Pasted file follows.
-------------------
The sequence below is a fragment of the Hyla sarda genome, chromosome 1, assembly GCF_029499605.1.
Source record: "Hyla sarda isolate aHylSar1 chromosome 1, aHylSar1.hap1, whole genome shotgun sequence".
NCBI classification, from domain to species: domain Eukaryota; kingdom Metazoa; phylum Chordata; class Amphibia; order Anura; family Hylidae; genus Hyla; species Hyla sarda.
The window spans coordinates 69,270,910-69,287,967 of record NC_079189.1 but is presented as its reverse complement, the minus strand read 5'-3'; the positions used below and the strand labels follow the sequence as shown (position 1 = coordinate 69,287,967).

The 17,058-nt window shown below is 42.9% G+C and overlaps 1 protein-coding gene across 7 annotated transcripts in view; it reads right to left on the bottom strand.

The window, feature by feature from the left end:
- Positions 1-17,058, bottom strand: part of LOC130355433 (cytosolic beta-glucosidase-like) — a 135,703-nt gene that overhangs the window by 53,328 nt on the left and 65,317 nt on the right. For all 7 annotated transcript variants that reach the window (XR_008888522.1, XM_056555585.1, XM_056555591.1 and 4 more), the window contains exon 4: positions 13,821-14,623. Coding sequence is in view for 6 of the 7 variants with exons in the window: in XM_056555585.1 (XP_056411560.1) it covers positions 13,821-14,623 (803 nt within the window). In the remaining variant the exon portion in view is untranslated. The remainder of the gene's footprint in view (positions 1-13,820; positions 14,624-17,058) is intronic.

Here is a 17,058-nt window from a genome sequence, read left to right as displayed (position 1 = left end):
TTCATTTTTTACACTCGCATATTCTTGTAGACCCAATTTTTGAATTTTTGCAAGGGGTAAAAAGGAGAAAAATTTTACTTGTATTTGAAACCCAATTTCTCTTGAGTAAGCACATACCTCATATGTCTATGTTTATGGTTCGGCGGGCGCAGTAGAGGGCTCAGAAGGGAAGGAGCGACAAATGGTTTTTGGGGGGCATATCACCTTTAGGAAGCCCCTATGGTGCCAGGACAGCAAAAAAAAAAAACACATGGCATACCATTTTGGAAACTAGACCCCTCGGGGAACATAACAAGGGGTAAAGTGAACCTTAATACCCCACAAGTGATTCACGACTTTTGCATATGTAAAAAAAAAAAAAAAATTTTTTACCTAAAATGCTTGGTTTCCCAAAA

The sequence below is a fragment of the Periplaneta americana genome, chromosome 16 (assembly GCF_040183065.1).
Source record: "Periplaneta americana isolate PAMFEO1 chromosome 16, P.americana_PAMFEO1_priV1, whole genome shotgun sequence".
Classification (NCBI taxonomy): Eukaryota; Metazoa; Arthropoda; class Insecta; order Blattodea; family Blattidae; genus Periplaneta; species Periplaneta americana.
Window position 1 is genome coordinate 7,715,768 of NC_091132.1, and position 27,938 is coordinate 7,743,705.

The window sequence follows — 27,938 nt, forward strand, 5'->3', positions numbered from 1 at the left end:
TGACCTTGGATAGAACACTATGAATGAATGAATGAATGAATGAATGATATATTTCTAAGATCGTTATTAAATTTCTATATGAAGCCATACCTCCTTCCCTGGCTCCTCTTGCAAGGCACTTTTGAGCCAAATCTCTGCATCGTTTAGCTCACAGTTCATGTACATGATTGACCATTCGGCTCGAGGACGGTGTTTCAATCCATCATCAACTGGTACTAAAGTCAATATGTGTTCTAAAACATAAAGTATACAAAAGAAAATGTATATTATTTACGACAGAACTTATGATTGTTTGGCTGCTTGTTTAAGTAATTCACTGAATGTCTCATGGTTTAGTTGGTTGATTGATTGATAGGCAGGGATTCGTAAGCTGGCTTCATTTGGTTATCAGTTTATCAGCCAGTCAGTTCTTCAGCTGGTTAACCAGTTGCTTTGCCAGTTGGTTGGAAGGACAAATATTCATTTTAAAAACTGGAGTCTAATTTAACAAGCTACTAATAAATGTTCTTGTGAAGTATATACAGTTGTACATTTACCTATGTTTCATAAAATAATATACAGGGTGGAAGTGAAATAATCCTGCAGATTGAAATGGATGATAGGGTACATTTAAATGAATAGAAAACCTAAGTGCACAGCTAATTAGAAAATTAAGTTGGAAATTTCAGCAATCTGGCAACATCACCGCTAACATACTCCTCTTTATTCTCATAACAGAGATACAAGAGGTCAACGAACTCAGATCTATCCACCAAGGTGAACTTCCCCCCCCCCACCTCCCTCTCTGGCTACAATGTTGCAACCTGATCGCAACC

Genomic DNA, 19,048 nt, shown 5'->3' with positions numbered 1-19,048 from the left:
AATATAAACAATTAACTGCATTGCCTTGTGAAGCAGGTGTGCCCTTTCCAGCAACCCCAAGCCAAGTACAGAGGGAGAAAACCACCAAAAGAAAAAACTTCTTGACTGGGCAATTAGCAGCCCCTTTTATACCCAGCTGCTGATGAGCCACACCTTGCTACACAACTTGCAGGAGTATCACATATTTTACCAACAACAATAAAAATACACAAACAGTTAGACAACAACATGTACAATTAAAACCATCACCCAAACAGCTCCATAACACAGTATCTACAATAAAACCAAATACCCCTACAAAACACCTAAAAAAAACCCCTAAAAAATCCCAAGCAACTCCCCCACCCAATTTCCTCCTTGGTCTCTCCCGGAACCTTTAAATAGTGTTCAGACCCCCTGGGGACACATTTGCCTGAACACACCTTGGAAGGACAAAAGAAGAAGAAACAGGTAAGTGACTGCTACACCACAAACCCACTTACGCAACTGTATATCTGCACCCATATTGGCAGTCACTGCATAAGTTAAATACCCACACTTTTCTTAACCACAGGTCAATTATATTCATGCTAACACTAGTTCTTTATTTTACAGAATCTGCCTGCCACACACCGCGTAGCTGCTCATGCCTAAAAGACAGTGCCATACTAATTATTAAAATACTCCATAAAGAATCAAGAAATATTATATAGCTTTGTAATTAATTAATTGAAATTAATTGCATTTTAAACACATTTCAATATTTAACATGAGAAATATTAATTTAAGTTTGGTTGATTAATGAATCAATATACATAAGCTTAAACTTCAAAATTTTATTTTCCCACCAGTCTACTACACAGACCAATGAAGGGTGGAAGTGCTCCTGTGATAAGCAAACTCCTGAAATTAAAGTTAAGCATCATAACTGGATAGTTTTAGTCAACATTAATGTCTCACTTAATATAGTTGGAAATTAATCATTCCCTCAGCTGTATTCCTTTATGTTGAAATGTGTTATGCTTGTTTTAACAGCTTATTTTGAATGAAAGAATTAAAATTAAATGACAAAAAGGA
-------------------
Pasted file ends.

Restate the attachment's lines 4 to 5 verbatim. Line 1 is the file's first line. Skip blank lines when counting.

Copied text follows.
The window spans coordinates 69,270,910-69,287,967 of record NC_079189.1 but is presented as its reverse complement, the minus strand read 5'-3'; the positions used below and the strand labels follow the sequence as shown (position 1 = coordinate 69,287,967).

The 17,058-nt window shown below is 42.9% G+C and overlaps 1 protein-coding gene across 7 annotated transcripts in view; it reads right to left on the bottom strand.